Real-world application: Is your company’s vision about promoting its ideals or yours?
Accountability vs. popularity
The author paints a picture of this temptation at work when Andrew ultimately fires his marketing guy after ten months of lackluster performance. In this situation, this CEO became to comfortable with his marketing guy and went along with the failing performance for many months instead of moving to rectify the situation. The CEO does make some attempts by asking about his performance to him directly but he covers himself by saying he is still learning—that he was still pretty new. Furthermore, the CEO was very strong in electrical engineering, not marketing, so he just assumed his guy would eventually get better. However, at ten months, he was cut. Now the CEO did not have to worry about accountability. I feel that perhaps the CEO was too sympathetic with his marketing guy. Yes it’s true that he relocated across the country with his family but a job is a job and it comes with responsibilities.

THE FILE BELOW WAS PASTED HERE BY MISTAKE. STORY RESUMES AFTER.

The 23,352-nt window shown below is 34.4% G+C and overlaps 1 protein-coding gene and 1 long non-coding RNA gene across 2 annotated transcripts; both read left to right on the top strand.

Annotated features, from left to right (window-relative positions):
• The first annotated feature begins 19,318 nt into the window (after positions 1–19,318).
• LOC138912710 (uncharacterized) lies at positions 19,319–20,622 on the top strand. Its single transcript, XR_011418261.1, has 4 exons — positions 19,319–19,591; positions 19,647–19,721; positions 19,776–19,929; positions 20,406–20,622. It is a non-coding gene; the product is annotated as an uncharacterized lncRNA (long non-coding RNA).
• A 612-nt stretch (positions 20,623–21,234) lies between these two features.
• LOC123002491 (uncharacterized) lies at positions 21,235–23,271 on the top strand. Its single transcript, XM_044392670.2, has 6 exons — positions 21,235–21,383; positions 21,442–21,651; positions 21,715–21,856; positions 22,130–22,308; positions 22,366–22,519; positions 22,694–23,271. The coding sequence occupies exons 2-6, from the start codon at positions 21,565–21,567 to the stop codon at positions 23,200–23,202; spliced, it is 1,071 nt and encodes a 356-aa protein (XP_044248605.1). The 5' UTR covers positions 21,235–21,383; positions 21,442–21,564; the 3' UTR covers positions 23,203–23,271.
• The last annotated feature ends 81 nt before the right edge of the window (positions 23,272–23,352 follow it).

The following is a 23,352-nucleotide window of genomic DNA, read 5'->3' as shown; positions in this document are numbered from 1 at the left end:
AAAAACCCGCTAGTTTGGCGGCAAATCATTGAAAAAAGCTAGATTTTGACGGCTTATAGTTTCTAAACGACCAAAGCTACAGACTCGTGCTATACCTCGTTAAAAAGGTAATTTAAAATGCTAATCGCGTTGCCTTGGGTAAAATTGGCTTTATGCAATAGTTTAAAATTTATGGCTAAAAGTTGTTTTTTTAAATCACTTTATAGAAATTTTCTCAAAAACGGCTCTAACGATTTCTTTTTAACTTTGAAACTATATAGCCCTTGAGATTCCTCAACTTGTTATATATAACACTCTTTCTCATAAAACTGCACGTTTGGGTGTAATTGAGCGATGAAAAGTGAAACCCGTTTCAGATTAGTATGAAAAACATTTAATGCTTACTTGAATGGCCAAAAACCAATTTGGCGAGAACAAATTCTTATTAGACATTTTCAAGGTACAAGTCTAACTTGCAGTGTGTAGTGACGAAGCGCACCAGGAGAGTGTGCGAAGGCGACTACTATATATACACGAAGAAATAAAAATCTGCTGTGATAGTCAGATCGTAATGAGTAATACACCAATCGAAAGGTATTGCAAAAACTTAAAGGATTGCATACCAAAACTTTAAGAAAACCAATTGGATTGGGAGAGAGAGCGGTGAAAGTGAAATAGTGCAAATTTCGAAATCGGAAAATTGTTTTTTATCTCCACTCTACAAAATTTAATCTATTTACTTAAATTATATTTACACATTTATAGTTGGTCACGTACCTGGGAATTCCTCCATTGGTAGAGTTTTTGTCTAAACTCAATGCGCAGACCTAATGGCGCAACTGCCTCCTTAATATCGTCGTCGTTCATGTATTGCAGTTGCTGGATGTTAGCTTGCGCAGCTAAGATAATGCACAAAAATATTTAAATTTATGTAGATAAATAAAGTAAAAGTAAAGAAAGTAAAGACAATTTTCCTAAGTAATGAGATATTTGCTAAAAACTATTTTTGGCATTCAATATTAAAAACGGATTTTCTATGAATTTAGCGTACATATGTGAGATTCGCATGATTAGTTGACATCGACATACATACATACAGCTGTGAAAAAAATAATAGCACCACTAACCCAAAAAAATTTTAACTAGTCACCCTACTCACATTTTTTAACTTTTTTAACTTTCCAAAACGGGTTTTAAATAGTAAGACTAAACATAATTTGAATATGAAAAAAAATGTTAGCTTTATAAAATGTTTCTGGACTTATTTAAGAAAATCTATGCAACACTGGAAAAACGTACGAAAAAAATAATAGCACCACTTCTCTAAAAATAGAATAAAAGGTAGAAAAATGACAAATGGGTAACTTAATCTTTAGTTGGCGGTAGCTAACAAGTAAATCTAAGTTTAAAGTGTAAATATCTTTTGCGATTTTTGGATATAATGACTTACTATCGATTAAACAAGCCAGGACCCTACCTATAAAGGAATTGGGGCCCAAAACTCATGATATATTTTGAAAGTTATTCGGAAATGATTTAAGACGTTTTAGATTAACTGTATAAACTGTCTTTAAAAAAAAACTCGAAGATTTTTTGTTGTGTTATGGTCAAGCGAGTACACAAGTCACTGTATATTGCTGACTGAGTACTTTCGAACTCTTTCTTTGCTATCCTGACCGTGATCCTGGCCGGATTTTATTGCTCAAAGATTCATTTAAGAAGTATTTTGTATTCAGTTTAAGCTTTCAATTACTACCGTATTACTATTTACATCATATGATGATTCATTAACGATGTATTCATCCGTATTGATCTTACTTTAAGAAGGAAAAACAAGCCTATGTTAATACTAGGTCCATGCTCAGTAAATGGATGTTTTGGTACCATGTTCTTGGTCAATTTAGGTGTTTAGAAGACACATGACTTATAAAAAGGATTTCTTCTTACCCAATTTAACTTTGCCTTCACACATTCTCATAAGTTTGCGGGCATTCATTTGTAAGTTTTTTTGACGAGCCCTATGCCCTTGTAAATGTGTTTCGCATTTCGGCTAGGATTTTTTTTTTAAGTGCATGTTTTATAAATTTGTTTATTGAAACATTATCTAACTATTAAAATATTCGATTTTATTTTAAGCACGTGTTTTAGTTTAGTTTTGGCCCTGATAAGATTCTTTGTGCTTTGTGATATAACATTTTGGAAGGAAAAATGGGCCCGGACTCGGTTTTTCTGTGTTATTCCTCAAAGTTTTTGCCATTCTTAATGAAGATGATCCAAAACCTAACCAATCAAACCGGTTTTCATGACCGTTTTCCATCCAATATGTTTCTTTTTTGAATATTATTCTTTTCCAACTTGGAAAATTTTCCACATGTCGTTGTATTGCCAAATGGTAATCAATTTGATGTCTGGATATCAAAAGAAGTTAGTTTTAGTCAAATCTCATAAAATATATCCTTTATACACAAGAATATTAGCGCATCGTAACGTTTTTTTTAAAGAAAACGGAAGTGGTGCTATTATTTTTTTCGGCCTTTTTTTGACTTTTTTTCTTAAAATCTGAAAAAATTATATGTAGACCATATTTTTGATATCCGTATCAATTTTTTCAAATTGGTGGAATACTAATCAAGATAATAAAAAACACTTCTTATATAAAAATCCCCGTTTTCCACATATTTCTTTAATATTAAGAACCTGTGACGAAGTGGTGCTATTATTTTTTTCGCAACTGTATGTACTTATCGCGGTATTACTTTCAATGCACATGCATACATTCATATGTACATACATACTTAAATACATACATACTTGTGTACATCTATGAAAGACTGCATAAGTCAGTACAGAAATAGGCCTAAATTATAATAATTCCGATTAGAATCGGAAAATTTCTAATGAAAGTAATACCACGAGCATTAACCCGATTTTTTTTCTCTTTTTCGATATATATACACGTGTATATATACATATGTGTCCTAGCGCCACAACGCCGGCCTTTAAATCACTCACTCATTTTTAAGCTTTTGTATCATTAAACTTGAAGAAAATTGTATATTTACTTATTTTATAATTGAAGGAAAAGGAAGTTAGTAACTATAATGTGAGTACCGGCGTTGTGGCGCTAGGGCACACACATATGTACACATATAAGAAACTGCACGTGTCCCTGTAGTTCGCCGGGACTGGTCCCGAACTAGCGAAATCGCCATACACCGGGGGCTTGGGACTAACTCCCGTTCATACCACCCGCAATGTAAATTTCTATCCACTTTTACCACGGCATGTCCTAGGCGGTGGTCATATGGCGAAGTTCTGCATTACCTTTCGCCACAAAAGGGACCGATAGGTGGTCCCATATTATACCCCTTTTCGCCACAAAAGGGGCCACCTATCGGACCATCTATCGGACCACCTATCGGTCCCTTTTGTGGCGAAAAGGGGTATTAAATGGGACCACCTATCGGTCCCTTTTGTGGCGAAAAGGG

Real-world application: At work, are you more concerned with making friends or ensuring tasks are completed?
Clarity vs. certainty